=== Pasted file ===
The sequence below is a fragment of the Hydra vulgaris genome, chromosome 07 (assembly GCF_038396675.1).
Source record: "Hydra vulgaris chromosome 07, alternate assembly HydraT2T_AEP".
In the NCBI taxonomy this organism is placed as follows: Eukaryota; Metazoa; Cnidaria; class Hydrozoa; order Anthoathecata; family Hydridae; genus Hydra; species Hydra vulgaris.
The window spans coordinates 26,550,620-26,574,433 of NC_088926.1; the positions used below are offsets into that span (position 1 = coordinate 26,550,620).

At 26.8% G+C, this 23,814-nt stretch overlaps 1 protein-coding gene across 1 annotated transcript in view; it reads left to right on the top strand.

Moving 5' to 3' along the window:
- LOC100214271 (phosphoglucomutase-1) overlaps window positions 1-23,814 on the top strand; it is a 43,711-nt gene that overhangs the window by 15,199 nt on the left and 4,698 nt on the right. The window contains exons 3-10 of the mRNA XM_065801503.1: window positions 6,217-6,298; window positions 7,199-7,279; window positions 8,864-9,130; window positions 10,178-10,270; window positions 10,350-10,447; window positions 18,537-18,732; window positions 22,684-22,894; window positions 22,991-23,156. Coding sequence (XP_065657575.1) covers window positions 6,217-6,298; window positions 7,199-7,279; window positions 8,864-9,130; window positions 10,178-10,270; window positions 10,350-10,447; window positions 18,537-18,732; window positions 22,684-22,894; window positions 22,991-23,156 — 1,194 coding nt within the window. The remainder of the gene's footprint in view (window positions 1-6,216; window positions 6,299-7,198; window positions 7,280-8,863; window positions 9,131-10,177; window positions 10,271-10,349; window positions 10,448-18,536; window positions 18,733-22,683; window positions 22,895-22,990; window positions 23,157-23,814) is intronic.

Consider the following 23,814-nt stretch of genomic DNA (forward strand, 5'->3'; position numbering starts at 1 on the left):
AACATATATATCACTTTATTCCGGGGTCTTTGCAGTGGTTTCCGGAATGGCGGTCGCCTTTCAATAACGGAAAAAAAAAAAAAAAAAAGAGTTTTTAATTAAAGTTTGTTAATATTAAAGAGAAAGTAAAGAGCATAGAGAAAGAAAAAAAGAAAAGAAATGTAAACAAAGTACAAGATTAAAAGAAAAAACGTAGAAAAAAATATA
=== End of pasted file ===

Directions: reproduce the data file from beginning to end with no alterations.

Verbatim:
The sequence below is a fragment of the Hydra vulgaris genome, chromosome 07 (assembly GCF_038396675.1).
Source record: "Hydra vulgaris chromosome 07, alternate assembly HydraT2T_AEP".
In the NCBI taxonomy this organism is placed as follows: Eukaryota; Metazoa; Cnidaria; class Hydrozoa; order Anthoathecata; family Hydridae; genus Hydra; species Hydra vulgaris.
The window spans coordinates 26,550,620-26,574,433 of NC_088926.1; the positions used below are offsets into that span (position 1 = coordinate 26,550,620).

At 26.8% G+C, this 23,814-nt stretch overlaps 1 protein-coding gene across 1 annotated transcript in view; it reads left to right on the top strand.

Moving 5' to 3' along the window:
- LOC100214271 (phosphoglucomutase-1) overlaps window positions 1-23,814 on the top strand; it is a 43,711-nt gene that overhangs the window by 15,199 nt on the left and 4,698 nt on the right. The window contains exons 3-10 of the mRNA XM_065801503.1: window positions 6,217-6,298; window positions 7,199-7,279; window positions 8,864-9,130; window positions 10,178-10,270; window positions 10,350-10,447; window positions 18,537-18,732; window positions 22,684-22,894; window positions 22,991-23,156. Coding sequence (XP_065657575.1) covers window positions 6,217-6,298; window positions 7,199-7,279; window positions 8,864-9,130; window positions 10,178-10,270; window positions 10,350-10,447; window positions 18,537-18,732; window positions 22,684-22,894; window positions 22,991-23,156 — 1,194 coding nt within the window. The remainder of the gene's footprint in view (window positions 1-6,216; window positions 6,299-7,198; window positions 7,280-8,863; window positions 9,131-10,177; window positions 10,271-10,349; window positions 10,448-18,536; window positions 18,733-22,683; window positions 22,895-22,990; window positions 23,157-23,814) is intronic.

Consider the following 23,814-nt stretch of genomic DNA (forward strand, 5'->3'; position numbering starts at 1 on the left):
AACATATATATCACTTTATTCCGGGGTCTTTGCAGTGGTTTCCGGAATGGCGGTCGCCTTTCAATAACGGAAAAAAAAAAAAAAAAAAGAGTTTTTAATTAAAGTTTGTTAATATTAAAGAGAAAGTAAAGAGCATAGAGAAAGAAAAAAAGAAAAGAAATGTAAACAAAGTACAAGATTAAAAGAAAAAACGTAGAAAAAAATATA